After an armed seizure, years of criminal investigations and millions of dollars in suspicious fines, U.S. power company AES Corp. is retreating from Kazakhstan–the latest American victim of cronyism in poor, resource-rich nations.
Without warning, 24 foot soldiers of the Pavlodar Oblast Financial Police showed up, carrying AK-47 Kalashnikov automatic rifles. Their target: the Maikuben coal mine in northern Kazakhstan, owned by the American firm AES Corp. Demanding documents connected to a tax case in Kazakh courts, the troops brandished their weapons to remove AES employees and seize the mine’s administration building, according to internal AES e-mails. With no cellular service in the area, AES managers in the country struggled to communicate with their staff as the occupation dragged into a second day. They negotiated an end to the standoff with regional officials, who persuaded the goons to pull back. AES never told investors or the press about the armed takeover. Operations at the open coal pit continued, and the company got slapped with a tax fine.
That scary incident took place in June 2005–hardly the first confrontation with the Kazakhs and certainly not the last. Still, AES soldiered on. In a 12-year sojourn in the former Soviet republic, it invested at least $200 million, becoming one of Kazakhstan’s largest providers of electricity. But now, three years after the Financial Police raid and facing $200 million in potential fines, AES is largely throwing in the towel. It is closing a deal to sell its main assets in Kazakhstan for what appears to be a fire-sale price.
A $14 billion (sales) firm with headquarters in Arlington, Va., AES is in the business of supplying power, for the most part in developing countries (among them: Cameroon, Brazil, Colombia and Pakistan). So it has had plenty of experience dealing with nasty legal regimes and expropriations of foreign capital. But Kazakhstan, where it had not just contract and regulatory disputes but also the threat of criminal investigations, was too much for it.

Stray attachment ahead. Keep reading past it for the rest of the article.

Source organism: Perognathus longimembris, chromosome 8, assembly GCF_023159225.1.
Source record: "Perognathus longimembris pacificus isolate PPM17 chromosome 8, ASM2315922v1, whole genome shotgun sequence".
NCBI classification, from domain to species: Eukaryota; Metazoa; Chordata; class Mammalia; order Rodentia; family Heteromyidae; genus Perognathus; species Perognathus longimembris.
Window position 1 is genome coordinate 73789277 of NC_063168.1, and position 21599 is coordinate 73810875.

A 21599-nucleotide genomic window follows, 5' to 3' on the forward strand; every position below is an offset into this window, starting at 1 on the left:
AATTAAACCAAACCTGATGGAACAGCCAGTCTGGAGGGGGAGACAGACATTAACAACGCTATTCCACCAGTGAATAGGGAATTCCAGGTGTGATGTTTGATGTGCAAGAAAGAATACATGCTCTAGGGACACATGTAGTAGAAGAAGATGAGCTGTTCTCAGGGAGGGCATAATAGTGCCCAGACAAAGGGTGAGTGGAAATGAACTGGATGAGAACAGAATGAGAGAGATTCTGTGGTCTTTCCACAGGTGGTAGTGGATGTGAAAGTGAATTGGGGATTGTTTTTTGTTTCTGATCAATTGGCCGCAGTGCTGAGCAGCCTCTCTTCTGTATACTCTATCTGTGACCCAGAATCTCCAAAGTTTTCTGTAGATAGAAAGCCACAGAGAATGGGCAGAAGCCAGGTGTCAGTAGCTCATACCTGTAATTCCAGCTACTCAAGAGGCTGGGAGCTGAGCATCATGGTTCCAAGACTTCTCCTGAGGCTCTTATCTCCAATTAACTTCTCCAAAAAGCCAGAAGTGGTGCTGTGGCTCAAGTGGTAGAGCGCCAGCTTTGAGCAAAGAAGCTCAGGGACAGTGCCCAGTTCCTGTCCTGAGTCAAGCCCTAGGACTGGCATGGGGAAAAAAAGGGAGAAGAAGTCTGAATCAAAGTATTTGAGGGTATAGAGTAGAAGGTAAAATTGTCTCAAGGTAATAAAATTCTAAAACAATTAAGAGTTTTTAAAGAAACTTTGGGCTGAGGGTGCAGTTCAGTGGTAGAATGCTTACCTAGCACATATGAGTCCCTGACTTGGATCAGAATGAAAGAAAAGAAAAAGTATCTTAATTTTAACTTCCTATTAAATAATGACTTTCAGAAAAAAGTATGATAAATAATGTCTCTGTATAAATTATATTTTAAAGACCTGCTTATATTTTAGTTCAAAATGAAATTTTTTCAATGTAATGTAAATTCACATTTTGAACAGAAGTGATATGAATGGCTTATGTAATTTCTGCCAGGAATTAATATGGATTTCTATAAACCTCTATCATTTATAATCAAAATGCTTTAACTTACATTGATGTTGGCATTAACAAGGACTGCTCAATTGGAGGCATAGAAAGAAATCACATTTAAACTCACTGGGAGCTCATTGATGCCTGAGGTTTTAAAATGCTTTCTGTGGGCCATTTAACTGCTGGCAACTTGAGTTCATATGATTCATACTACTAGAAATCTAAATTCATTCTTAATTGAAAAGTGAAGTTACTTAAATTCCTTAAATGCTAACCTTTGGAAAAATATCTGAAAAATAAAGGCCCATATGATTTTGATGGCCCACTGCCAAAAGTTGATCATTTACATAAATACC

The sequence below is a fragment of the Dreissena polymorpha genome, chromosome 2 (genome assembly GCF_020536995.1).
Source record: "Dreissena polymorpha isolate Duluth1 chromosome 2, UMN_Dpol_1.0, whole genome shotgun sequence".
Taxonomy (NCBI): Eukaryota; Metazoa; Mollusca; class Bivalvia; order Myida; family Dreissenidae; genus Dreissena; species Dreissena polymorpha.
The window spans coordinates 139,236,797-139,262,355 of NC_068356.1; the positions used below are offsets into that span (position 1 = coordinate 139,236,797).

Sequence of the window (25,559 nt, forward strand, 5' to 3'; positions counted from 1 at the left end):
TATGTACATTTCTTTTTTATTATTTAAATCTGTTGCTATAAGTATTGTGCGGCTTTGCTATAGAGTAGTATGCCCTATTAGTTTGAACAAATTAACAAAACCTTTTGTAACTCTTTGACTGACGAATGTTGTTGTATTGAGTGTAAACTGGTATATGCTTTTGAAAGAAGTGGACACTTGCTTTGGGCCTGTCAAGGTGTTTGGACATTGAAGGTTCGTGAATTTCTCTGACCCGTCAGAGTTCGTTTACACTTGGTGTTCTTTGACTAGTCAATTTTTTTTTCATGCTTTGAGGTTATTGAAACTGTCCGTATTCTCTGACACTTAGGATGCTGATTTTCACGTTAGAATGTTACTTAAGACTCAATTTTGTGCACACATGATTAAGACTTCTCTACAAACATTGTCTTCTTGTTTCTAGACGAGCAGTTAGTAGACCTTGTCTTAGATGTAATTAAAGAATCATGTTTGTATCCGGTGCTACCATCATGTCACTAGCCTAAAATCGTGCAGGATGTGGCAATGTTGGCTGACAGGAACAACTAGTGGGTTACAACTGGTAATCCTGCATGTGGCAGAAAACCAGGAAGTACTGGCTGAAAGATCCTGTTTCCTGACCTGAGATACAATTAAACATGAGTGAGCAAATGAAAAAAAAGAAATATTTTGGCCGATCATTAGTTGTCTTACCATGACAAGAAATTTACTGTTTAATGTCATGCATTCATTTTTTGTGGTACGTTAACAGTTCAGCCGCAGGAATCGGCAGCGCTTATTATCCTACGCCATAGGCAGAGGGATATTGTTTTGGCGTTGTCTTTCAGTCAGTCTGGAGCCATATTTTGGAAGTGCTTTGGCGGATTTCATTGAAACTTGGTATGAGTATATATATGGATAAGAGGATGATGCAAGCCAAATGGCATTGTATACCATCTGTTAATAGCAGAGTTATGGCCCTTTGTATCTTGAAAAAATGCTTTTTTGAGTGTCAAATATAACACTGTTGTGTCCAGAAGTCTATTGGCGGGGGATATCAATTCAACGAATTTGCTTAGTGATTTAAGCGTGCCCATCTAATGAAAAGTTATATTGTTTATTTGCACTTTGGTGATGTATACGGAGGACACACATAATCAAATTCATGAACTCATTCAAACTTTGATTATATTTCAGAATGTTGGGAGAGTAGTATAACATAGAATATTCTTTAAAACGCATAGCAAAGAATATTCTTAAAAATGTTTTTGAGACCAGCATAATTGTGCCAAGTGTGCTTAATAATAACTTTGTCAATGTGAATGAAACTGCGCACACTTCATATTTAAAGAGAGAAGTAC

AES’ hosing in Kazakhstan is a distressingly familiar sign of the times for U.S. and European corporations trying to do business in poor but resource-rich countries. Venezuela, Bolivia and Ecuador badly need foreign investment and know-how. Yet they’re making it tough for outsiders to make a decent return on investment. ExxonMobil has been in a tense legal standoff over frozen assets with Venezuelan President Hugo Chávez since last year. Ecuador is using its court system in an attempt to extort as much as $16 billion from Chevron as compensation for environmental damage that was caused mostly by the Ecuador national oil company after Chevron left. Russia has come to rely on spur-of-the-moment environmental laws and fines as leverage to force Western partners to sell at depressed prices. Thus was Royal Dutch Shellsqueezed out of its majority stake in the Sakhalin oil bonanza for pennies on the dollar.